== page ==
There are parts of this I very much agree with, but also parts that are commonly misunderstood, especially the “unwilling to look for work” part. I’ve certainly had a couple of times of unemployment in my life and not one of those times were in any way comfortable. Obviously this is a UK perspective, but that’s at least mostly in line with EU regulations, of course.
If you are single, with no dependents, sure, it is easy to get a job that pays better than being unemployed, provided you don’t have a high rent/mortgage (in the UK, rent/mortgage is covered provided it is ‘reasonable’, like not renting a 3 bedroom house when single or a childless couple) before they calculate what you get paid to cover everything else. That thing of the rent or mortgage being a separately covered thing can be a big deal.
If you have kids or other dependents though, well, today’s Europe just isn’t really geared towards the days of yore where there was a sole breadwinner and a stay-at-home-mom. Wages are set at levels that really need both partners to be working just to afford a pretty basic standard of living, and thus it is very difficult to find a job that would pay enough to even cover the bills as a single worker, but with non-working dependents. Sure, government programs exist (through absolute necessity) to “top up” such wages to be at least equal to the unemployment payments, but these rarely cover the additional expenses of working in real terms such as travel costs, meals at work separate to the meals for the family at home, work clothing where it is not provided as a uniform, etc.
So often I have known friends and acquaintances that were actually worse off working than being unemployed due to the additional expenses (and notice I didn’t even include daycare if the dependents were kids too young to be left alone), and they still chose to work just to avoid being bored, or to feel useful, or avoid social judgements, etc.
This is not because welfare systems pay too much, but because far too many company wage levels are exploitative, aimed at school leavers with few bills, and if you are not a school leaver with few bills, they’ll happily replace you with someone that is if any are available and able to do the job. Wages are too low, including statutory minimum wages that have led to massive reliance on charities, food banks, etc.
However, I have a genuine concern that we will all learn a lot more about the welfare system in the coming decade, because there’s a genuine and significant risk it will crash. Welfare systems all tend to run into trouble when more than around 10% of the population need them. They are all based on 90% of the population paying the taxes to cover all the costs.
The AI Revolution (and I don’t mean revolution like a robot uprising, but rather in the sense of the Agricultural Revolution, or the Industrial Revolution) is going to create a massive shift in economies and economics. This is obvious.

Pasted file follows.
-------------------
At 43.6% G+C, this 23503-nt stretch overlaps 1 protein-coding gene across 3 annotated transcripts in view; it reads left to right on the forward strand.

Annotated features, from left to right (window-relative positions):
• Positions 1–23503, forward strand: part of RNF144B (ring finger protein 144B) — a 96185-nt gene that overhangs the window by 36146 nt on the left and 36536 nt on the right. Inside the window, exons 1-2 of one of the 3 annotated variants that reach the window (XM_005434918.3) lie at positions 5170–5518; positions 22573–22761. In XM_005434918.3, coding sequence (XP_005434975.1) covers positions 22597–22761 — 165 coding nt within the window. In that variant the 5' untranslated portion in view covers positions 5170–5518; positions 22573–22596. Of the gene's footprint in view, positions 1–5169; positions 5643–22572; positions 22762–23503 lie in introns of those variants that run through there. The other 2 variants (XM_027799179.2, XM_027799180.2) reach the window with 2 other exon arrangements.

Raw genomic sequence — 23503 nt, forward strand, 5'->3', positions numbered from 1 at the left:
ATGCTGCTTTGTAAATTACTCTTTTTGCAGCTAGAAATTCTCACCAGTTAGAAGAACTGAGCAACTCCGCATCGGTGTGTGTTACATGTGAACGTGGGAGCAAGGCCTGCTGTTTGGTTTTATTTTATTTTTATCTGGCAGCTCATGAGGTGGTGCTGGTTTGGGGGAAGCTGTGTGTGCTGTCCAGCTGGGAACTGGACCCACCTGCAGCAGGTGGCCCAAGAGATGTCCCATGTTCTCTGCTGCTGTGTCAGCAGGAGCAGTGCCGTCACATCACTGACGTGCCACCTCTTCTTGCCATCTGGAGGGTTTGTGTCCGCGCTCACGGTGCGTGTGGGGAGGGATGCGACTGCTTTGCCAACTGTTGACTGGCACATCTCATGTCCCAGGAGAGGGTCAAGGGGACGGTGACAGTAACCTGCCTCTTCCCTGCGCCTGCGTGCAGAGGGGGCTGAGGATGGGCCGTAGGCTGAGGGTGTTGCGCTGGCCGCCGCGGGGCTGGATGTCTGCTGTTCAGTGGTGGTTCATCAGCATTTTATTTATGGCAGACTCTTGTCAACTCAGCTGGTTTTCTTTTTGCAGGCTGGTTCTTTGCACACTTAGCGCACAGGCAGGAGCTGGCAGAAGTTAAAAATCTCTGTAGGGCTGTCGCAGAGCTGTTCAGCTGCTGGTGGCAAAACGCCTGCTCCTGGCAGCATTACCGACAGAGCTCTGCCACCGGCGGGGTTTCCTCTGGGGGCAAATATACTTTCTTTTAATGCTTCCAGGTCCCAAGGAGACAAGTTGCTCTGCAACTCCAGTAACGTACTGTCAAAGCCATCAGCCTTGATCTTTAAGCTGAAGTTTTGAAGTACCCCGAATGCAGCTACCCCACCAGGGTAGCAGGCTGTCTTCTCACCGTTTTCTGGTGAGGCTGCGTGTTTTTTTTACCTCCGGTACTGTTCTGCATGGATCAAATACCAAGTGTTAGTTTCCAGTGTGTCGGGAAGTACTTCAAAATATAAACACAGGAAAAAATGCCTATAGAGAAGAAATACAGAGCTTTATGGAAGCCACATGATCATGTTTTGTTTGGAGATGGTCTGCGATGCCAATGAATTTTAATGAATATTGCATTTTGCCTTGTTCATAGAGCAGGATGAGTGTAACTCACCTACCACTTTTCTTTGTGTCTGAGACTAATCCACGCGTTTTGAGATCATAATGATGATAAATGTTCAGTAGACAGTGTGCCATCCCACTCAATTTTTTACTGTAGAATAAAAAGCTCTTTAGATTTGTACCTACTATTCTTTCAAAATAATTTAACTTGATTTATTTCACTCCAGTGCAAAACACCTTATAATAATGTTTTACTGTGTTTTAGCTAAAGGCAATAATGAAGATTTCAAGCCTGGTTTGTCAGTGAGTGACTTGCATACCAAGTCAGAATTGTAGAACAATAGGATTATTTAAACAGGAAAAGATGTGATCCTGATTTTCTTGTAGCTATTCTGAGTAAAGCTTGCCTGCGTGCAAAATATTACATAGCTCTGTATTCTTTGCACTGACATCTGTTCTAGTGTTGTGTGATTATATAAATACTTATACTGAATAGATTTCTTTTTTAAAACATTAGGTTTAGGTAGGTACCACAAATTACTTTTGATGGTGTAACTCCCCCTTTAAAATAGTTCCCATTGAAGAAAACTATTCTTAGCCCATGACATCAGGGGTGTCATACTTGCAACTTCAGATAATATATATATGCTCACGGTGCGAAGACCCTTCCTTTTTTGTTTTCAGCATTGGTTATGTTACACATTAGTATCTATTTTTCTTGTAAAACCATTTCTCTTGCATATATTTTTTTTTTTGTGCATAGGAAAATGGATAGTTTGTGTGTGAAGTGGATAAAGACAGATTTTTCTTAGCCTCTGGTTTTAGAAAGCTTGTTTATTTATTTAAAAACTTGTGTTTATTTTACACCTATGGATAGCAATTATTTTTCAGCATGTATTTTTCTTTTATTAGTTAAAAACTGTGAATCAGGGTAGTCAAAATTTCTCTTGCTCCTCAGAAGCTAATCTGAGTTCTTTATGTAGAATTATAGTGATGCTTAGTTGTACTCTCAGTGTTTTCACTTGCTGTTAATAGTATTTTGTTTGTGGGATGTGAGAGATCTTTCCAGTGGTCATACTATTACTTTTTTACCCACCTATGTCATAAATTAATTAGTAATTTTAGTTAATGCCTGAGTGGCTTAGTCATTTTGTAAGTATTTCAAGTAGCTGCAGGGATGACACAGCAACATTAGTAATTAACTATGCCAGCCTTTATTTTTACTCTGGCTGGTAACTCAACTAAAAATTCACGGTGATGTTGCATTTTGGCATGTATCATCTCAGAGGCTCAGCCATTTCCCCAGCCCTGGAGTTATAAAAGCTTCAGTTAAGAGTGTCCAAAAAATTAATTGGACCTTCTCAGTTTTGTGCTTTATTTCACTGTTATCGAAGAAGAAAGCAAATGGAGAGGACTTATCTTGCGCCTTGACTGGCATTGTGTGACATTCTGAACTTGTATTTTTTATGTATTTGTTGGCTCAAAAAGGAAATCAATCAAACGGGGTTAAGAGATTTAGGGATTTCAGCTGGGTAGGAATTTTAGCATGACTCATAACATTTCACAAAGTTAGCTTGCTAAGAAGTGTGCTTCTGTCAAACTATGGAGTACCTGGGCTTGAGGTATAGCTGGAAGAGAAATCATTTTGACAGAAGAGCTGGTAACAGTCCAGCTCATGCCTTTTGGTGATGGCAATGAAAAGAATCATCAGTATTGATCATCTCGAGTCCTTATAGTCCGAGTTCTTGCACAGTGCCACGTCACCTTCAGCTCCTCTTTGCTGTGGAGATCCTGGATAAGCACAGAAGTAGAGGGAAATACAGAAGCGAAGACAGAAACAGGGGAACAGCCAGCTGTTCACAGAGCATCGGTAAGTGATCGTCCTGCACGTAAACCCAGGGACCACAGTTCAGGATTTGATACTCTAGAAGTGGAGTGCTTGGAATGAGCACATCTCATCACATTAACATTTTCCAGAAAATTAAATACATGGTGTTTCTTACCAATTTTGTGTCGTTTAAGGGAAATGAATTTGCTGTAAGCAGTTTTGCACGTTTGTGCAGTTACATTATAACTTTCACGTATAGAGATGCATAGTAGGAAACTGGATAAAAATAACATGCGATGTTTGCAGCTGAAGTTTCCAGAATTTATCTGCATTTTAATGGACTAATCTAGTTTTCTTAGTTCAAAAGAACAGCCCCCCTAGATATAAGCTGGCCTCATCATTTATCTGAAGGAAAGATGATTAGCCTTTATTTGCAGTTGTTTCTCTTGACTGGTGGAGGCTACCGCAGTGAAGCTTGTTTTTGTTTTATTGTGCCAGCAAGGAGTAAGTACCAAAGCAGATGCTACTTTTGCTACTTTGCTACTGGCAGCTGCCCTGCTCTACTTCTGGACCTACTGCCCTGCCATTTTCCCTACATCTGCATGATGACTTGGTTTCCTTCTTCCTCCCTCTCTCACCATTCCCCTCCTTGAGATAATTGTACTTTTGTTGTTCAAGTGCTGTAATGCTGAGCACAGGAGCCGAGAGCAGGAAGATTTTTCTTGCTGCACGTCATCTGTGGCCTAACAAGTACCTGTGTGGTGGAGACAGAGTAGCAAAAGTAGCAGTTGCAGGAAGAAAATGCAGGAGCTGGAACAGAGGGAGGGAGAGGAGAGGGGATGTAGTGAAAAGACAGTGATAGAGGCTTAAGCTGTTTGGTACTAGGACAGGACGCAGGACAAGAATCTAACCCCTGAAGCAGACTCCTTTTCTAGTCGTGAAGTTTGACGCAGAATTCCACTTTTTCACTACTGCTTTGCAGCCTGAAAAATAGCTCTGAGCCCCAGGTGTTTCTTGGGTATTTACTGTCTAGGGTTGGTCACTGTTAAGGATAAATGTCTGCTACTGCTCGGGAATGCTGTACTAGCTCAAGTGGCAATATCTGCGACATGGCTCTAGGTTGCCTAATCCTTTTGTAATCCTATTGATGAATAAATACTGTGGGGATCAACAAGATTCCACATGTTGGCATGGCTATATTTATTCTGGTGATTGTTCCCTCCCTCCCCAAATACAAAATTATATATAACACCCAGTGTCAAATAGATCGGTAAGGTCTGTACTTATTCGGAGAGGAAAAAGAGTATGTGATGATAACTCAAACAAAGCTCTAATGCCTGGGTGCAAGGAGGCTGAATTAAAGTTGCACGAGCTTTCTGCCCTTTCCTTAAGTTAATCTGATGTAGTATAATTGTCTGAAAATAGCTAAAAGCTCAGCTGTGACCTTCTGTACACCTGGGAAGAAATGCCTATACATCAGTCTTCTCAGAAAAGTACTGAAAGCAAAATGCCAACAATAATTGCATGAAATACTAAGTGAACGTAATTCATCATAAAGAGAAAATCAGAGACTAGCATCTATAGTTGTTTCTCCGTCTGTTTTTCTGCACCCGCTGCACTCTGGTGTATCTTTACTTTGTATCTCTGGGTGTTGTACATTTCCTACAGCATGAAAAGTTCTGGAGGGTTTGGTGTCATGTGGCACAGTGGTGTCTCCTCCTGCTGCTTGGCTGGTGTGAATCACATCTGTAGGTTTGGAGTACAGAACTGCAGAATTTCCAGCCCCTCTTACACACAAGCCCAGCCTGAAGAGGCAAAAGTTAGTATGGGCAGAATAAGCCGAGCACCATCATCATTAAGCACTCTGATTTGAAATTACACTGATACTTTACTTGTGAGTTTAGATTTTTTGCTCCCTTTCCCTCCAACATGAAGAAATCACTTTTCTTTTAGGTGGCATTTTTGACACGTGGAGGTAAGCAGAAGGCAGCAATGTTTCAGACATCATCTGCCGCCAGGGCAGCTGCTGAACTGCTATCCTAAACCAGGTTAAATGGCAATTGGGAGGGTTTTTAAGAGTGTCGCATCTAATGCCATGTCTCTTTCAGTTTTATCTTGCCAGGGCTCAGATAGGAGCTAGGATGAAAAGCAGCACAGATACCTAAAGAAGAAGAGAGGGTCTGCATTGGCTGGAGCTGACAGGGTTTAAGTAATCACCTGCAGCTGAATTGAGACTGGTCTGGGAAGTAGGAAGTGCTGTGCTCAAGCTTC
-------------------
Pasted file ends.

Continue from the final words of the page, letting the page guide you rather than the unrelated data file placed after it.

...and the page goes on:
The agricultural revolution was all down to simply learning how to do crop rotation, at which point mechanization of farming with better machines for sewing, and harvesting, became worthwhile. Something so simple as learning to plant a field with alternating crops did all that, making huge numbers of the largely agricultural labour population unemployed and homeless.
If just learning how to rotate crops, and use better horse-drawn ploughs and drills did that, then there is very, very little chance that the ability for AI to replace almost all data-driven management jobs, most writing and clerical jobs, basic accounting, basic law and legal advice, etc. isn’t going to do the same.
It isn’t boolean, a yes or no. It is not that an AI has to do ALL the things that a writer, lawyer, manager, or accountant can do - they just have to do enough that all the basic tasks that might take 90% of the time of a professional, so that ONE human can spend 100% of their time on the 10% of tasks that an AI couldn’t do. Meaning one slightly better paid professional and 9 unemployed ones, for every ten people currently in those white collar jobs.
Fewer doctors, fewer lawyers, fewer accountants, and so forth, meaning more competition for those fewer jobs, and massive unemployment.
And NONE of the welfare systems can survive even 40% of the population depending on the taxes paid by the other 60%, and definitely not the entirely possible situation where it is the 60% that are unemployed, and only 40% that have high-pressure, AI driven jobs.
Especially as the few that benefit the most are the wealthy - the people that can afford to invest heavily in automation systems and AI in their companies, and do so precisely because it will mean they save wages and pay less to make more profits - are the exact same people that tend to pay the least taxes, to have the most off-shore tax havens, to have friends and influence in government that always get laws in their favour, etc.
The next few years are almost certain to be tumultuous, drastic, and pretty uncomfortable, judging from historical knowledge of what big, sweeping changes traditionally look like to those in them. Eventually, usually within a generation or two, society adapts, new economics and new economies evolve, and society as a whole evolves. But I seriously suggest studying history to learn just how many years (or in reality, generations) that generally takes.
I know that all sounds rather bleak, fearful. In a way, it should. If you don’t understand the risks, how are you going to properly manage them, and navigate the best route through the unavoidable changes that are coming? Burying heads in the sand or denying the risks is only going to leave you surprised and unprepared if the most likely things happen. Instead, planning, preparing, and constantly thinking of how the decisions you make today, affect the position you will be in in 5 years, or 10, is the best way to go.